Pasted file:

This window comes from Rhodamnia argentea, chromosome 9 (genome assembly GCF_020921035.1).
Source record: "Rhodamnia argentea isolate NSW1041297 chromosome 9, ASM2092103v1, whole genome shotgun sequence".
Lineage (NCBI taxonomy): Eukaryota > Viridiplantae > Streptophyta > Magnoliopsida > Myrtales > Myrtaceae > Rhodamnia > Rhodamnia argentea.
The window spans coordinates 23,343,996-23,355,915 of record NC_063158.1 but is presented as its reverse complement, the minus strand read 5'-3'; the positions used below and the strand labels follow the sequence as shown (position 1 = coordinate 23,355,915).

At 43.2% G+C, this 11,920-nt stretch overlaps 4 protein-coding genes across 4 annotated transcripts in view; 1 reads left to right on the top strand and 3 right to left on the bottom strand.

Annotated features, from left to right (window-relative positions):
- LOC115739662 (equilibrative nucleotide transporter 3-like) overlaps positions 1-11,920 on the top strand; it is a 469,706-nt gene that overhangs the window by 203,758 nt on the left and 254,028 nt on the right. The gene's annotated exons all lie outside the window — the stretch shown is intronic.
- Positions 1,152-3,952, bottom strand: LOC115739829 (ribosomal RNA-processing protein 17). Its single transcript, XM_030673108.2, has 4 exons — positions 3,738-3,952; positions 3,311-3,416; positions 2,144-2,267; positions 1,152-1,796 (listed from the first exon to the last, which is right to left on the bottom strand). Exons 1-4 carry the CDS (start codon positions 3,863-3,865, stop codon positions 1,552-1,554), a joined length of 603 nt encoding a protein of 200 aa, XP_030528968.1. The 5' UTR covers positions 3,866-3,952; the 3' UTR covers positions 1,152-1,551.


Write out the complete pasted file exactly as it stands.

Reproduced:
This window comes from Rhodamnia argentea, chromosome 9 (genome assembly GCF_020921035.1).
Source record: "Rhodamnia argentea isolate NSW1041297 chromosome 9, ASM2092103v1, whole genome shotgun sequence".
Lineage (NCBI taxonomy): Eukaryota > Viridiplantae > Streptophyta > Magnoliopsida > Myrtales > Myrtaceae > Rhodamnia > Rhodamnia argentea.
The window spans coordinates 23,343,996-23,355,915 of record NC_063158.1 but is presented as its reverse complement, the minus strand read 5'-3'; the positions used below and the strand labels follow the sequence as shown (position 1 = coordinate 23,355,915).

At 43.2% G+C, this 11,920-nt stretch overlaps 4 protein-coding genes across 4 annotated transcripts in view; 1 reads left to right on the top strand and 3 right to left on the bottom strand.

Annotated features, from left to right (window-relative positions):
- LOC115739662 (equilibrative nucleotide transporter 3-like) overlaps positions 1-11,920 on the top strand; it is a 469,706-nt gene that overhangs the window by 203,758 nt on the left and 254,028 nt on the right. The gene's annotated exons all lie outside the window — the stretch shown is intronic.
- Positions 1,152-3,952, bottom strand: LOC115739829 (ribosomal RNA-processing protein 17). Its single transcript, XM_030673108.2, has 4 exons — positions 3,738-3,952; positions 3,311-3,416; positions 2,144-2,267; positions 1,152-1,796 (listed from the first exon to the last, which is right to left on the bottom strand). Exons 1-4 carry the CDS (start codon positions 3,863-3,865, stop codon positions 1,552-1,554), a joined length of 603 nt encoding a protein of 200 aa, XP_030528968.1. The 5' UTR covers positions 3,866-3,952; the 3' UTR covers positions 1,152-1,551.